In little more than two years, IAC – chaired by billionaire tycoon Wilbur L Ross – has emerged as the world’s largest automotive interiors supplier, having transformed both the US and European markets through the acquisitions of Collins & Aikman and the Interiors division of Lear Corporation.
Even prior to the purchase of Stankiewicz, IAC had rapidly grown into an operation with a global workforce of 29,000 in 16 countries, with revenues in a regular year, which means prior to 2008, of US$5.5 billion.
Stankiewicz supplies European car makers with insulation, dampening products, sounds absorbers and floor coverings and has deals with many of the region’s auto giants, including Audi, BMW, Daimler and Renault.
Wilbur L Ross has said that its purchase will strengthen the group’s technical knowledge of interior carpets and acoustic products and that further consolidation of capacity into market leaders is what is required for the overall industry.
Consolidation in Japan
Similar consolidation is currently taking place in Japan’s automotive textile industry, where Toyota Boshoku and two other Japanese automotive fabrics suppliers –Toyota Tsusho and Kawashima Selkon Textiles – have set up a joint venture company for manufacturing automotive seats. The annual combined output of these three companies amounts to approximately 20% of the world automotive seat products market.
Suminoe Textiles and Teijin have also set up a joint venture in Osaka, for the development, manufacture and sale of fabrics for both car seats and headliners.
Suminoe Textile has developed a large share of the automotive fabrics market, while Teijin possesses cutting-edge technologies for developing and processing raw fibres and fabrics, as well as the size and expertise to ensure stable production and quality control.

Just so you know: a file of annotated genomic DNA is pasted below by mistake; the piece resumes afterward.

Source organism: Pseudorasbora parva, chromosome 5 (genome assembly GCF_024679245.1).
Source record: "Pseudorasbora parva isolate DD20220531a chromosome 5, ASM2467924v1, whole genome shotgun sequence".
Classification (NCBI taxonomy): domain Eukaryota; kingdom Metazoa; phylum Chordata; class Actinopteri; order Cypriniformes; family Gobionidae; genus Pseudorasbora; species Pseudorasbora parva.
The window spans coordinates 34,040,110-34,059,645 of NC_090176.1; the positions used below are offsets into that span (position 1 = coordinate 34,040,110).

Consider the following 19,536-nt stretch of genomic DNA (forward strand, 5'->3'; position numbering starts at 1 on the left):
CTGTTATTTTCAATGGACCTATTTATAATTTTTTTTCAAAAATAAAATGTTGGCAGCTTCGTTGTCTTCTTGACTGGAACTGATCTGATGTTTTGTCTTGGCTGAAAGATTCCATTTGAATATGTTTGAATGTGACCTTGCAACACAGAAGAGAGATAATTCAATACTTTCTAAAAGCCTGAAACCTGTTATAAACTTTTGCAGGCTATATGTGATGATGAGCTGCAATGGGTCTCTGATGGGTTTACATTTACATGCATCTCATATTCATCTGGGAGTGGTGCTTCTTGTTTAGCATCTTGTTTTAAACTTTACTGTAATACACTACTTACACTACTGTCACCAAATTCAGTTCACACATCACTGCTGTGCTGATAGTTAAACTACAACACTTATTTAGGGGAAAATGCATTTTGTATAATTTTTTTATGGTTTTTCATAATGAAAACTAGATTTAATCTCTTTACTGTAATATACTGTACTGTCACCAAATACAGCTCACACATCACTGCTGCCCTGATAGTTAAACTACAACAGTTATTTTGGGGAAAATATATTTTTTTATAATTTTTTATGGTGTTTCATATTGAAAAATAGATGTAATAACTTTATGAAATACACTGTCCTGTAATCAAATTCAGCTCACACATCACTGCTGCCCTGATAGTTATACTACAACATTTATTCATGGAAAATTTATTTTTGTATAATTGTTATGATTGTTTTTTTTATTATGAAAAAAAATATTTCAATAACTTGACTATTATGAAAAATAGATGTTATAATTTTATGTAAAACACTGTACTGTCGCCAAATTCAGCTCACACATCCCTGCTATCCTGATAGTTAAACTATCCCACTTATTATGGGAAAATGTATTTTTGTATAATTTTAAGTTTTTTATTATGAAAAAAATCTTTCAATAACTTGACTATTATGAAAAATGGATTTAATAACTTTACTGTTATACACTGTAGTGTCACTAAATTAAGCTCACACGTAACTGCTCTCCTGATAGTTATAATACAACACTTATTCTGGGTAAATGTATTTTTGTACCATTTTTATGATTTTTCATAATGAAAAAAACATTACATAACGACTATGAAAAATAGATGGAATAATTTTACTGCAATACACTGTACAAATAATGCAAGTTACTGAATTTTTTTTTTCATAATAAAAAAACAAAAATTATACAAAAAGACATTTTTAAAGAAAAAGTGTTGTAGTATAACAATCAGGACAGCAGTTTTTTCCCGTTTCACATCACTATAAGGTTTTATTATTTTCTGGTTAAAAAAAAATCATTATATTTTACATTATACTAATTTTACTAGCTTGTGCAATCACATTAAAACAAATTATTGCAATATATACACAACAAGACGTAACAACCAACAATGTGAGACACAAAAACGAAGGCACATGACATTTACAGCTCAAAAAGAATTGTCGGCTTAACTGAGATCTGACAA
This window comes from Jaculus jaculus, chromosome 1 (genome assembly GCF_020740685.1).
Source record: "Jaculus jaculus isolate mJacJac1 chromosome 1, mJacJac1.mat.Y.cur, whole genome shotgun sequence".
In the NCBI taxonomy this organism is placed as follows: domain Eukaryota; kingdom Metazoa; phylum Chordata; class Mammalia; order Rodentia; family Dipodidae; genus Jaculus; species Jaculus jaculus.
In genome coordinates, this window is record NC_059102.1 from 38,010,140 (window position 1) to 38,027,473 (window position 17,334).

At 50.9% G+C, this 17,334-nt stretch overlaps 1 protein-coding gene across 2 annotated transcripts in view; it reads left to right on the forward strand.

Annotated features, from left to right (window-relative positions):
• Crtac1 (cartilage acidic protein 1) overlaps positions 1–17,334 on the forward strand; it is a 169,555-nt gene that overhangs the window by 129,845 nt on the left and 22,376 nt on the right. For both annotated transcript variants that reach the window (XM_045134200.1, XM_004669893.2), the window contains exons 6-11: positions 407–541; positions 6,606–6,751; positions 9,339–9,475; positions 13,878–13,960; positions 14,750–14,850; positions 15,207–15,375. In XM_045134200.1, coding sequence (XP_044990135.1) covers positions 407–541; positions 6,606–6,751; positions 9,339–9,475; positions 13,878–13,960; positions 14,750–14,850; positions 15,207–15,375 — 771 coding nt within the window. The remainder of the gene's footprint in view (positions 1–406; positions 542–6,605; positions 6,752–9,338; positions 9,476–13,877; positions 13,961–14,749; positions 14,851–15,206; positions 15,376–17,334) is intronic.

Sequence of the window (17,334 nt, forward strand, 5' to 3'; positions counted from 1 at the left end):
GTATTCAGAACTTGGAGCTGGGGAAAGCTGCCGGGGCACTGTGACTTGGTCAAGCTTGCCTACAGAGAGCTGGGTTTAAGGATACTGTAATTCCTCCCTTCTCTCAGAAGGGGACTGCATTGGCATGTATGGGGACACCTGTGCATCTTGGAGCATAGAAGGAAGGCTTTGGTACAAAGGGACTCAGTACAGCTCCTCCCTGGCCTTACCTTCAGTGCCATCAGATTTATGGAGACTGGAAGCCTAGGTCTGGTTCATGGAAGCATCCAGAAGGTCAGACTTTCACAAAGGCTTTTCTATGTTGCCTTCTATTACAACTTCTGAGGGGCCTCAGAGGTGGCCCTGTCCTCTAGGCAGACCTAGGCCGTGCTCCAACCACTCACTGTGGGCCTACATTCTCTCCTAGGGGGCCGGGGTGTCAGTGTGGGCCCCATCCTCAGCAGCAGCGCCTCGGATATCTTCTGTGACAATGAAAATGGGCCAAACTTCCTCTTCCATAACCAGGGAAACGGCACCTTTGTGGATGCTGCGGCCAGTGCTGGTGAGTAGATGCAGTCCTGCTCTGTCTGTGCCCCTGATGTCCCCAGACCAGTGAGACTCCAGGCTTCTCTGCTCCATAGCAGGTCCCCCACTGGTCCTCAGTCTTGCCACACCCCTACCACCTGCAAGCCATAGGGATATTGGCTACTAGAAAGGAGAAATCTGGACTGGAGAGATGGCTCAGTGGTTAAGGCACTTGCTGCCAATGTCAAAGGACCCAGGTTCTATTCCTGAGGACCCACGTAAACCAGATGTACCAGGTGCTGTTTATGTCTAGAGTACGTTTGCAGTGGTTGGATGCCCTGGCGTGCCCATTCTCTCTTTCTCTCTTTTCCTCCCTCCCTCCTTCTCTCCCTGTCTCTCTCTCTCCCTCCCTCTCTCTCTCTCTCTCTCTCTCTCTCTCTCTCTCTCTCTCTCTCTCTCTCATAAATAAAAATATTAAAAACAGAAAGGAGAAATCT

New Product Developments
With all this going on, it’s surprising there has been any new product development in fabrics for the automotive sector over the past two years, but this is not the case.
One of the most significant introductions is that of the patent-pending inflatable seatbelt introduced by Key Safety Systems (KSS) with Ford.
Bringing together airbag and seatbelt technology seems so obvious it’s really surprising it hasn’t been thought of before now.
KSS, as a leading manufacturer of both seatbelts and airbags, employs its high volume production cold gas inflator (CGI) to swell to approximately five times the width of a standard seatbelt after receiving a deployment signal from a sensing system.
This can significantly reduce injury by distributing crash force energy across more of the car occupant’s body. The new belt also has smooth, round edges to make it more comfortable than standard belts.
It makes its debut in this year’s Ford Explorer.
The new Ford Focus RS, meanwhile, employs interior fabrics made from Dinamica Evolution microfibres, made by Miko of Italy and using an exclusive water-based process, developed in co-operation with Japan]s Asahi Kasei.
Dinamica Evolution is said to be 100% eco-compatible and produced using recycled fibres that comply with strict standards and without using harmful solvents.
In addition, the microfibre is ultralight, intrinsically flameproof without the use of resins on the back of the material, and resistant to abrasion.